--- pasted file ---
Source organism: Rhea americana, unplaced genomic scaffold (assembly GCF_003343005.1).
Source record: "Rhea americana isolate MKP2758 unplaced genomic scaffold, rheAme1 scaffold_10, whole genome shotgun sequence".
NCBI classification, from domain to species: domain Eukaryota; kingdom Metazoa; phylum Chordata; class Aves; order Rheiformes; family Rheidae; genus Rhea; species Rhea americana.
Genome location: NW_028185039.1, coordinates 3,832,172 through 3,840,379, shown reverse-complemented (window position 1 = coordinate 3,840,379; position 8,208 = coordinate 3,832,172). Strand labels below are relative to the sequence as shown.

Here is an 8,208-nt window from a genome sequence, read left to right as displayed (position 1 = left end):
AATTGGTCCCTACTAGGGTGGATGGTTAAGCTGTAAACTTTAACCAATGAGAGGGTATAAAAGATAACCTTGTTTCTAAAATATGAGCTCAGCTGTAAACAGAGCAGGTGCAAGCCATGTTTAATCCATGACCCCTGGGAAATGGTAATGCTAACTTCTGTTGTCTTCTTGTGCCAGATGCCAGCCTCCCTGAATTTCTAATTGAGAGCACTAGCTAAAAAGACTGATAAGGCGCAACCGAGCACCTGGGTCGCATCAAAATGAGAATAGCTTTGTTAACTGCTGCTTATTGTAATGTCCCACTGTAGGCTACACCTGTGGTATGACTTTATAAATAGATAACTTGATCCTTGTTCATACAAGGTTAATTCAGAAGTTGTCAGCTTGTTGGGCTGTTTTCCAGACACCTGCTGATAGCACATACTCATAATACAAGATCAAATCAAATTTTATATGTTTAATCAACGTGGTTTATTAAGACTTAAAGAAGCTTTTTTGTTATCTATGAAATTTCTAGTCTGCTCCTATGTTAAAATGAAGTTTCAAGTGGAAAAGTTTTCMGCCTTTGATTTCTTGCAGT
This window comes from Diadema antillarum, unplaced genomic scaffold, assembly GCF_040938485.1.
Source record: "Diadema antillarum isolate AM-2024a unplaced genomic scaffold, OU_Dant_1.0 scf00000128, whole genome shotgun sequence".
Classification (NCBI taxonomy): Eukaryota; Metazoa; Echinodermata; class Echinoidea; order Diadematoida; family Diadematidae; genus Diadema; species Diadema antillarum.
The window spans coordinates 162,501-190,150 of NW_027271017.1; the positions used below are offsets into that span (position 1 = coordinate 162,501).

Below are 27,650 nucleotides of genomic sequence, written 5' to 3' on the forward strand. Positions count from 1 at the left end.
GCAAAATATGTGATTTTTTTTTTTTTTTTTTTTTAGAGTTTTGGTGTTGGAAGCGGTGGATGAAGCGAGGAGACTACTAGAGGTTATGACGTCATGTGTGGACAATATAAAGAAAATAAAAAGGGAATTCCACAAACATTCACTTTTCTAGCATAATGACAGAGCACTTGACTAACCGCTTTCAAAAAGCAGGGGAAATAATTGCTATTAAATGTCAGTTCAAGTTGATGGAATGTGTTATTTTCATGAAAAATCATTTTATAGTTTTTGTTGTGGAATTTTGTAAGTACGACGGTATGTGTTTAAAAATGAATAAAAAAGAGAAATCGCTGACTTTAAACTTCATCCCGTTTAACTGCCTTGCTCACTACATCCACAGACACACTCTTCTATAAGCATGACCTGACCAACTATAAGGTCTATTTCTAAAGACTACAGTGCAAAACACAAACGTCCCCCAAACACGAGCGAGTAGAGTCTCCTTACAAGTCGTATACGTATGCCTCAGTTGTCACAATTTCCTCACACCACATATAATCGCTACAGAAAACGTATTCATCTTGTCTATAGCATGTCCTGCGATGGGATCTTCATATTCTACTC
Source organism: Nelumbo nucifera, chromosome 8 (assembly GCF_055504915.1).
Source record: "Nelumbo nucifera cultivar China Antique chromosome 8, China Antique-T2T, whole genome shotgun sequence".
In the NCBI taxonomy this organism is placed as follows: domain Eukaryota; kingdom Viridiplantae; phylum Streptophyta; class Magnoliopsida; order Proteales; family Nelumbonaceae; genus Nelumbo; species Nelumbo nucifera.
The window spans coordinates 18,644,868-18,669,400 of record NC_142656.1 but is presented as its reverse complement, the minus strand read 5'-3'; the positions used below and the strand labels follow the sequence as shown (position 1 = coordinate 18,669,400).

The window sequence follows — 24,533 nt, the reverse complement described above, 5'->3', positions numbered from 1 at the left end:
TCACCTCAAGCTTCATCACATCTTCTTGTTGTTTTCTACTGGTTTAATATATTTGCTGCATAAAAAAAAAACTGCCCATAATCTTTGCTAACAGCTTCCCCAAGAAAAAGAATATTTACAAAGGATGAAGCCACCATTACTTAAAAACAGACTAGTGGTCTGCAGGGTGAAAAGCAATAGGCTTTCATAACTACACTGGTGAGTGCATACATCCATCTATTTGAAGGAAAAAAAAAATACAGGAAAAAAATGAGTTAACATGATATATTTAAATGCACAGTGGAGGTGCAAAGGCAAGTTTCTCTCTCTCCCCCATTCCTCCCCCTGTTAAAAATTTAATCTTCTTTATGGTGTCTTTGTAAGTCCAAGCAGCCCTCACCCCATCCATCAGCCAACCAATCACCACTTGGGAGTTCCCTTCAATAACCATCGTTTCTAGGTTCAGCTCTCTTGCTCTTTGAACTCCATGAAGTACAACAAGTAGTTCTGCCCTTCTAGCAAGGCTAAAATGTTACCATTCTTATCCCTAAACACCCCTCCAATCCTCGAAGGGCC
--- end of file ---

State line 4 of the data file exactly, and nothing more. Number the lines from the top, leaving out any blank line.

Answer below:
Genome location: NW_028185039.1, coordinates 3,832,172 through 3,840,379, shown reverse-complemented (window position 1 = coordinate 3,840,379; position 8,208 = coordinate 3,832,172). Strand labels below are relative to the sequence as shown.